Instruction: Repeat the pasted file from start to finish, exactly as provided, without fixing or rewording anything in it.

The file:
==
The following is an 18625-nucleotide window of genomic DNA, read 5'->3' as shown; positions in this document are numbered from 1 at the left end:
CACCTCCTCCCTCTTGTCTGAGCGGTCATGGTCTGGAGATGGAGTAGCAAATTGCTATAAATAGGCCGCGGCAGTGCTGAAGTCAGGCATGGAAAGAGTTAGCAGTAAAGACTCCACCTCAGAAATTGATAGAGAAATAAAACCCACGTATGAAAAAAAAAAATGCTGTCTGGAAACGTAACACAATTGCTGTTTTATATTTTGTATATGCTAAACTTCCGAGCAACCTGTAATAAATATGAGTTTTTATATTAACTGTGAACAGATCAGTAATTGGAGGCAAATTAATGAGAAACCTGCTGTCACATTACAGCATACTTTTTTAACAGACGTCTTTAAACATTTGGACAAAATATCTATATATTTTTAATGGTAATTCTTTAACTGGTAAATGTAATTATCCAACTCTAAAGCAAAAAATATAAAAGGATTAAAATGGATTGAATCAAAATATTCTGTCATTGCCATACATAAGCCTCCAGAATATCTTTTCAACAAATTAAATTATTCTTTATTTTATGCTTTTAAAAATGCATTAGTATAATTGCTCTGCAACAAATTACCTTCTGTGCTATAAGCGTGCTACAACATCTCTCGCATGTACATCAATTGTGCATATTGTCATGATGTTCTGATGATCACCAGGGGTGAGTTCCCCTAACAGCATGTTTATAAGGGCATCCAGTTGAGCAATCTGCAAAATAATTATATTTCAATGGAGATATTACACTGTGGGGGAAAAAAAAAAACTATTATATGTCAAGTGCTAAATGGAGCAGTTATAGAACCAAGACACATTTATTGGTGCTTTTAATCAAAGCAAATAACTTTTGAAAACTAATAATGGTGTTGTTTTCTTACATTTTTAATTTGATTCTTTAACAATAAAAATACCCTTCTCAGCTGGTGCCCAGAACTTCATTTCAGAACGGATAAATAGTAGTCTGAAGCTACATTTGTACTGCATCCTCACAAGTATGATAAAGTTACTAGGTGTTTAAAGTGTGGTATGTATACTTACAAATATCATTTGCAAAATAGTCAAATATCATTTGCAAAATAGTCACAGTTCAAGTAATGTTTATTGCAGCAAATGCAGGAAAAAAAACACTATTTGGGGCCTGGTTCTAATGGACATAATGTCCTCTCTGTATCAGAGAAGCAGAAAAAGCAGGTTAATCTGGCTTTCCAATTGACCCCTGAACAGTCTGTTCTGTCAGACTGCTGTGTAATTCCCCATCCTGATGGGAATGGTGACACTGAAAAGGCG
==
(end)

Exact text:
The following is an 18625-nucleotide window of genomic DNA, read 5'->3' as shown; positions in this document are numbered from 1 at the left end:
CACCTCCTCCCTCTTGTCTGAGCGGTCATGGTCTGGAGATGGAGTAGCAAATTGCTATAAATAGGCCGCGGCAGTGCTGAAGTCAGGCATGGAAAGAGTTAGCAGTAAAGACTCCACCTCAGAAATTGATAGAGAAATAAAACCCACGTATGAAAAAAAAAAATGCTGTCTGGAAACGTAACACAATTGCTGTTTTATATTTTGTATATGCTAAACTTCCGAGCAACCTGTAATAAATATGAGTTTTTATATTAACTGTGAACAGATCAGTAATTGGAGGCAAATTAATGAGAAACCTGCTGTCACATTACAGCATACTTTTTTAACAGACGTCTTTAAACATTTGGACAAAATATCTATATATTTTTAATGGTAATTCTTTAACTGGTAAATGTAATTATCCAACTCTAAAGCAAAAAATATAAAAGGATTAAAATGGATTGAATCAAAATATTCTGTCATTGCCATACATAAGCCTCCAGAATATCTTTTCAACAAATTAAATTATTCTTTATTTTATGCTTTTAAAAATGCATTAGTATAATTGCTCTGCAACAAATTACCTTCTGTGCTATAAGCGTGCTACAACATCTCTCGCATGTACATCAATTGTGCATATTGTCATGATGTTCTGATGATCACCAGGGGTGAGTTCCCCTAACAGCATGTTTATAAGGGCATCCAGTTGAGCAATCTGCAAAATAATTATATTTCAATGGAGATATTACACTGTGGGGGAAAAAAAAAAACTATTATATGTCAAGTGCTAAATGGAGCAGTTATAGAACCAAGACACATTTATTGGTGCTTTTAATCAAAGCAAATAACTTTTGAAAACTAATAATGGTGTTGTTTTCTTACATTTTTAATTTGATTCTTTAACAATAAAAATACCCTTCTCAGCTGGTGCCCAGAACTTCATTTCAGAACGGATAAATAGTAGTCTGAAGCTACATTTGTACTGCATCCTCACAAGTATGATAAAGTTACTAGGTGTTTAAAGTGTGGTATGTATACTTACAAATATCATTTGCAAAATAGTCAAATATCATTTGCAAAATAGTCACAGTTCAAGTAATGTTTATTGCAGCAAATGCAGGAAAAAAAACACTATTTGGGGCCTGGTTCTAATGGACATAATGTCCTCTCTGTATCAGAGAAGCAGAAAAAGCAGGTTAATCTGGCTTTCCAATTGACCCCTGAACAGTCTGTTCTGTCAGACTGCTGTGTAATTCCCCATCCTGATGGGAATGGTGACACTGAAAAGGCG